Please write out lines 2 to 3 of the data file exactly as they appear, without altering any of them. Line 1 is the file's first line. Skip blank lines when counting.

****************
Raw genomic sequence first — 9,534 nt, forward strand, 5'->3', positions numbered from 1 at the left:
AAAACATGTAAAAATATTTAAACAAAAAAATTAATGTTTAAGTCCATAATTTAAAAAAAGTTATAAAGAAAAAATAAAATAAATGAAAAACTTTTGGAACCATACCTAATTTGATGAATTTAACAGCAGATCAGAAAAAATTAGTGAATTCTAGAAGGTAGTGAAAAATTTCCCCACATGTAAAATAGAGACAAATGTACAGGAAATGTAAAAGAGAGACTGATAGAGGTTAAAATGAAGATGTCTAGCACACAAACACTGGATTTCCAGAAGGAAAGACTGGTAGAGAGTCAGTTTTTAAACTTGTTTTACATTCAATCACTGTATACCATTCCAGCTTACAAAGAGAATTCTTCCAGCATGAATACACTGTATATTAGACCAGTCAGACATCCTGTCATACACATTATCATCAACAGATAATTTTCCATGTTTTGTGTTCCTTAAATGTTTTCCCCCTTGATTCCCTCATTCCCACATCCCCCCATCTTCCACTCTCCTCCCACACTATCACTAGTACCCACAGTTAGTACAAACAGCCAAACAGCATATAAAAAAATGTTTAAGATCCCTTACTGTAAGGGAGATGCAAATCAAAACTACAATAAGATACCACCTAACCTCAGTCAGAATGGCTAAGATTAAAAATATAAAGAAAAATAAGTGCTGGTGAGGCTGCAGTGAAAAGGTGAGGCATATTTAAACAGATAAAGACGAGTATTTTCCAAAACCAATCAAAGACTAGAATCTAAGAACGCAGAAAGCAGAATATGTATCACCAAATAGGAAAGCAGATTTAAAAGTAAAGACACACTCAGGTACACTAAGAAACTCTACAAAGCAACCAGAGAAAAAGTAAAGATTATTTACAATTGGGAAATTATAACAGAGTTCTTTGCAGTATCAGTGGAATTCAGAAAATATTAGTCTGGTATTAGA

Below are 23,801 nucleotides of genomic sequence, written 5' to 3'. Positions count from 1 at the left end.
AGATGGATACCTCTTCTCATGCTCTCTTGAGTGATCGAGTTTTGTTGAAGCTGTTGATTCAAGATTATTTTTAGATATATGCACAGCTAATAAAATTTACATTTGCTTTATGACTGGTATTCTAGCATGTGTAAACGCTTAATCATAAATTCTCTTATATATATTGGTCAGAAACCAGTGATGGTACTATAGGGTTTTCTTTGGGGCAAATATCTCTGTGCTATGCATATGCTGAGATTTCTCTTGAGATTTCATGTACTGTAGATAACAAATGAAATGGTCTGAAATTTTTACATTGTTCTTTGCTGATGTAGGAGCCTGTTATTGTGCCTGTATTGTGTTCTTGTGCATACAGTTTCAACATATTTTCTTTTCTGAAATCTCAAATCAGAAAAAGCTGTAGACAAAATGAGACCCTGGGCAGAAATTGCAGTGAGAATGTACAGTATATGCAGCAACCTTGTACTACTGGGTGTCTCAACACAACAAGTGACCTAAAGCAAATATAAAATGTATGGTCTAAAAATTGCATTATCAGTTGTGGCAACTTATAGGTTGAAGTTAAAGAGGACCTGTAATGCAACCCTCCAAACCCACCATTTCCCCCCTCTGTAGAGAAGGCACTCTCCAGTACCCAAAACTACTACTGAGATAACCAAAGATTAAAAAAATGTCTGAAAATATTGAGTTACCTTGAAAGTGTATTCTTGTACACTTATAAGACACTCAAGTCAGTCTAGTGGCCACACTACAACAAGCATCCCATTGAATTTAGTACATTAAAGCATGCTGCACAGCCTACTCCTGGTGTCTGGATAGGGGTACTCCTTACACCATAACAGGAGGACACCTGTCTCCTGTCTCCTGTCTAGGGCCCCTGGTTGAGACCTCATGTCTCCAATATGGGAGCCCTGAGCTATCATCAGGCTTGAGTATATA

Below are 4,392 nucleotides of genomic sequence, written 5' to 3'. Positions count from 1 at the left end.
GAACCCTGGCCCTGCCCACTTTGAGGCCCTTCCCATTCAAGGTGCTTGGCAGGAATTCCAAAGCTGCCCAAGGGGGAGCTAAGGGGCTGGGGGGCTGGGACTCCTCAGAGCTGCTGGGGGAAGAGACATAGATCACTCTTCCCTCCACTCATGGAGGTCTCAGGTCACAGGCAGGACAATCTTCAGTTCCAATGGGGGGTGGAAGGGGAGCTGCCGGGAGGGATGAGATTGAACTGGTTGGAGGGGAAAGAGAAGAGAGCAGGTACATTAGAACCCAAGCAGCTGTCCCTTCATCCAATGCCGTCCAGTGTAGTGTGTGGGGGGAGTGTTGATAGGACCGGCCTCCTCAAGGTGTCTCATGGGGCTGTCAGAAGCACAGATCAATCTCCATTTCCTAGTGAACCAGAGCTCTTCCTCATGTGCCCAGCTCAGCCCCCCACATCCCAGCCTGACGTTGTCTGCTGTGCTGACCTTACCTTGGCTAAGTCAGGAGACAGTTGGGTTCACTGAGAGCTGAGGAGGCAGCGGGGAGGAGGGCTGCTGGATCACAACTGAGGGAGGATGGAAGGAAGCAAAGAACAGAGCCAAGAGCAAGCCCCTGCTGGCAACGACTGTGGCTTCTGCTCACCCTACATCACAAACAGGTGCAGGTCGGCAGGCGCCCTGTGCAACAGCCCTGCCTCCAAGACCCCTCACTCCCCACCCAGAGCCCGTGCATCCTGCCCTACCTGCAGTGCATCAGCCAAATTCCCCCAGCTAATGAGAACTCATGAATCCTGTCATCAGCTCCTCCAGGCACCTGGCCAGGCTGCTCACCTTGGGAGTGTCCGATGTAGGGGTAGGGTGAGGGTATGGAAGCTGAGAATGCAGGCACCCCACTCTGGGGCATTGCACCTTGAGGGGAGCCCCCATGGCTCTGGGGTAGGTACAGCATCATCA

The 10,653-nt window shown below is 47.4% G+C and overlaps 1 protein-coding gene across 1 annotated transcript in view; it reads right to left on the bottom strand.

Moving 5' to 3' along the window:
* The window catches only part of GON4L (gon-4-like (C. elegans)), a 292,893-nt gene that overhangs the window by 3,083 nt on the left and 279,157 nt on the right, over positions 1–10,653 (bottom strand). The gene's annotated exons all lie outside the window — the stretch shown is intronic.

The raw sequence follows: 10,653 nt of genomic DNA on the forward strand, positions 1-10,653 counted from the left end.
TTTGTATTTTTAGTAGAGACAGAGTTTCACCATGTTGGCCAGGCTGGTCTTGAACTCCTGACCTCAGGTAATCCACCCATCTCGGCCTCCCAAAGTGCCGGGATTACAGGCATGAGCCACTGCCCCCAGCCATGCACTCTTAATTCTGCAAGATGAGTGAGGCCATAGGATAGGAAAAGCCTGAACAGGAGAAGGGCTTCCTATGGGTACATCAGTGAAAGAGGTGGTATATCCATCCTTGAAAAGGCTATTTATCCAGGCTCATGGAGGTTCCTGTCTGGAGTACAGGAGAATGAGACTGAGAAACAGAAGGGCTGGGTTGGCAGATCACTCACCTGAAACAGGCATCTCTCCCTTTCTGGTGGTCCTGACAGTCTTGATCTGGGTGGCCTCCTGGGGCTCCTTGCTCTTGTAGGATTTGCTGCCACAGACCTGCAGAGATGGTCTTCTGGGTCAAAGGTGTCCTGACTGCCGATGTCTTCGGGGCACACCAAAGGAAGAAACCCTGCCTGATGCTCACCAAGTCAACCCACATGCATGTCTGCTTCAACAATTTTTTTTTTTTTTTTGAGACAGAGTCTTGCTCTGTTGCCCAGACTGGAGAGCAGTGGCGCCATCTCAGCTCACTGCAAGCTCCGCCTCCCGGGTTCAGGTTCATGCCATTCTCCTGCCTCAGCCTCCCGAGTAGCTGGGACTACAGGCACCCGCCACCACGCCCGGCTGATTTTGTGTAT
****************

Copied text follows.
AAAACATGTAAAAATATTTAAACAAAAAAATTAATGTTTAAGTCCATAATTTAAAAAAAGTTATAAAGAAAAAATAAAATAAATGAAAAACTTTTGGAACCATACCTAATTTGATGAATTTAACAGCAGATCAGAAAAAATTAGTGAATTCTAGAAGGTAGTGAAAAATTTCCCCACATGTAAAATAGAGACAAATGTACAGGAAATGTAAAAGAGAGACTGATAGAGGTTAAAATGAAGATGTCTAGCACACAAACACTGGATTTCCAGAAGGAAAGACTGGTAGAGAGTCAGTTTTTAAACTTGTTTTACATTCAATCACTGTATACCATTCCAGCTTACAAAGAGAATTCTTCCAGCATGAATACACTGTATATTAGACCAGTCAGACATCCTGTCATACACATTATCATCAACAGATAATTTTCCATGTTTTGTGTTCCTTAAATGTTTTCCCCCTTGATTCCCTCATTCCCACATCCCCCCATCTTCCACTCTCCTCCCACACTATCACTAGTACCCACAGTTAGTACAAACAGCCAAACAGCATATAAAAAAATGTTTAAGATCCCTTACTGTAAGGGAGATGCAAATCAAAACTACAATAAGATACCACCTAACCTCAGTCAGAATGGCTAAGATTAAAAATATAAAGAAAAATAAGTGCTGGTGAGGCTGCAGTGAAAAGGTGAGGCATATTTAAACAGATAAAGACGAGTATTTTCCAAAACCAATCAAAGACTAGAATCTAAGAACGCAGAAAGCAGAATATGTATCACCAAATAGGAAAGCAGATTTAAAAGTAAAGACACACTCAGGTACACTAAGAAACTCTACAAAGCAACCAGAGAAAAAGTAAAGATTATTTACAATTGGGAAATTATAACAGAGTTCTTTGCAGTATCAGTGGAATTCAGAAAATATTAGTCTGGTATTAGA

Below are 23,801 nucleotides of genomic sequence, written 5' to 3'. Positions count from 1 at the left end.